WATCH ABOVE: The United Nations on Friday confirmed receiving copies of documents on Palestine’s access to 16 international conventions, treaties, including the Rome Statute of the International Criminal Court.
The Palestinians took the last formal step Friday to join the International Criminal Court, seeking to pursue war-crimes charges against Israel over the recent conflict in Gaza and Jewish settlements in Palestinian territories.
The high-stakes move has drawn threats of retaliation from Israel and is vehemently opposed by the U.S. as an obstacle to reaching an Israeli-Palestinian peace deal.
After submitting the documents to join the ICC, Palestinian Ambassador Riyad Mansour said the Palestinians are seeking to raise alleged crimes committed by Israel, including during last summer’s war in Gaza. He said the Palestinians will also seek justice for Israeli settlements on Palestinian territory, which he said constitute “a war crime” under the Rome statute that established the court.
“This is a very significant step,” Mansour told reporters. “It is an option that we are seeking in order to seek justice for all the victims that have been killed by Israel, the occupying power.”
The Palestinians moved quickly to join the court after suffering a defeat in the U.N. Security Council, which rejected a resolution Tuesday that would have set a three-year deadline for the establishment of a Palestinian state on lands occupied by Israel.
Joining the ICC is part of a broader strategy to pressure Israel into withdrawing from the territories and agreeing to Palestinian statehood.
Palestinian President Mahmoud Abbas has been under heavy domestic pressure to take stronger action against Israel after a 50-day war between the Jewish state and militants in Gaza over the summer, tensions over holy sites in Jerusalem and the failure of the last round of U.S.-led peace talks. He signed the documents to join the ICC a day after the Security Council rejected the resolution.
Mansour said Palestinian leaders are studying “all options” including going back to the Security Council, whose incoming members are viewed as more favourable or to the General Assembly where there are no vetoes.
Israeli Prime Minister Benjamin Netanyahu immediately vowed to take unspecified “retaliatory steps.” The U.S. State Department said the Palestinian decision would only set back the aspirations of the Palestinian people for an independent state.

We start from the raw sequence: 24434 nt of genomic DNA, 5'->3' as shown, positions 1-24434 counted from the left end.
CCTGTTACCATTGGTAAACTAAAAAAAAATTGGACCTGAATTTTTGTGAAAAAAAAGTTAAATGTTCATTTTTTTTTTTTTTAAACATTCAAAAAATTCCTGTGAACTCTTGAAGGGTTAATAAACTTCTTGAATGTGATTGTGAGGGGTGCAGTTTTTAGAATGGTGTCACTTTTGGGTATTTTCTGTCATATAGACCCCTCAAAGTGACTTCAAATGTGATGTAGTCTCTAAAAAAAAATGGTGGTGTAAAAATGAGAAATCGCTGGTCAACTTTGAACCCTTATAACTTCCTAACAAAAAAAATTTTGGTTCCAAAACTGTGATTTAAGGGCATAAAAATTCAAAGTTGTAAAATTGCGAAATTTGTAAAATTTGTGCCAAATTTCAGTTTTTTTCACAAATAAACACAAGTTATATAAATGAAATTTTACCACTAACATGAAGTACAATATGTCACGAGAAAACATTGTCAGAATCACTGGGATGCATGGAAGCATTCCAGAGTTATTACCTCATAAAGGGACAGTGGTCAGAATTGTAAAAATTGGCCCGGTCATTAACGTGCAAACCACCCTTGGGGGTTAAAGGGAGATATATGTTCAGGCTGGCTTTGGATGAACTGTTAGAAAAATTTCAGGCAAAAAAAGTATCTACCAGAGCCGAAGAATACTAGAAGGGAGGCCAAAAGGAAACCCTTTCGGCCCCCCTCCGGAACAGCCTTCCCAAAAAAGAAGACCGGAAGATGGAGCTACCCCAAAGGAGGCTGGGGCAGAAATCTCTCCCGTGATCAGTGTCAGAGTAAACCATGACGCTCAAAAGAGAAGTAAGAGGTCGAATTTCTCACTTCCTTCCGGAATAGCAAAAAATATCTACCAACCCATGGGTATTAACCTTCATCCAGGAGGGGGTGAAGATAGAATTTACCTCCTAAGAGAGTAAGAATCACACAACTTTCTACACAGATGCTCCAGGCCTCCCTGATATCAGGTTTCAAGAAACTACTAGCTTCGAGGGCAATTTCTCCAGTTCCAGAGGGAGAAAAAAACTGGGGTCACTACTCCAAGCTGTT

Mansour delivered the paperwork to Assistant Secretary-General for Legal Affairs Stephen Mathias, who said the U.N. will examine them to ensure that they are in proper form.
Mansour said it will take about 60 days under ICC rules for “the state of Palestine” to become the 123rd member of the court.
Mansour said the Palestinians delivered a letter Thursday night to the registrar of the ICC in The Hague requesting that the court consider alleged crimes committed during the Gaza war “and reserving our right for other retroactive crimes committed by Israel.” He said he would be meeting with an official from the registrar’s office in New York later Friday to discuss the issue.
Former ICC prosecutor Luis Moreno Ocampo said in an AP interview in August that the Palestinians have the right to decide that the court has jurisdiction dating back to November 2012, when the U.N. General Assembly voted overwhelmingly to upgrade the Palestinians’ status from a U.N. observer to a non-voting observer state. Ocampo said there should be “no discussion” on that.
The General Assembly’s recognition of Palestine as an observer state made it possible for the Palestinians to join the International Criminal Court and other U.N. bodies.
Once it becomes a member, Palestine could seek to have Israeli military or political figures prosecuted for alleged crimes involving settlement construction on occupied lands or actions by the military that cause heavy civilian casualties.
“Palestine’s move to join the ICC means that individuals implicated in war crimes committed in or from Palestinian territory could be held to account,” said Balkees Jarrah, international justice counsel at Human Rights Watch. “Giving the court a mandate may deter the abuses that fuel animosity and make returning to peace talks more difficult – whether settlement expansion, Israeli attacks on civilians in Gaza, or unlawful Hamas rocket strikes.”
But joining the court also exposes the Palestinians themselves to charges of war crimes over rocket attacks by the extremist group Hamas on Israeli population centres and other violence against Jewish targets.
Mansour said the Palestinians aren’t afraid.
“We uphold the law so high, and we are not afraid of the judgment of the law, especially international law,” he said.
Mansour also delivered documents to the U.N. Friday for Palestine to join 15 other U.N. conventions, treaties and agreements.
These include the Nuclear Nonproliferation Treaty, the Law of the Sea convention, and the convention lifting the statute of limitations for war crimes and crimes against humanity. The Palestinians also seek to join conventions against transnational organized crime, and on the political rights of women, biological diversity, movement of hazardous waste and the safety of U.N. personnel.
A U.S. official warned of consequences.
“It should come as no surprise that there will be implications for this step, but we continue to review,” said the official, speaking on condition of anonymity because he was not authorized to speak publicly.
AP writer Matthew Lee contributed from Washington.
© 2015 The Canadian Press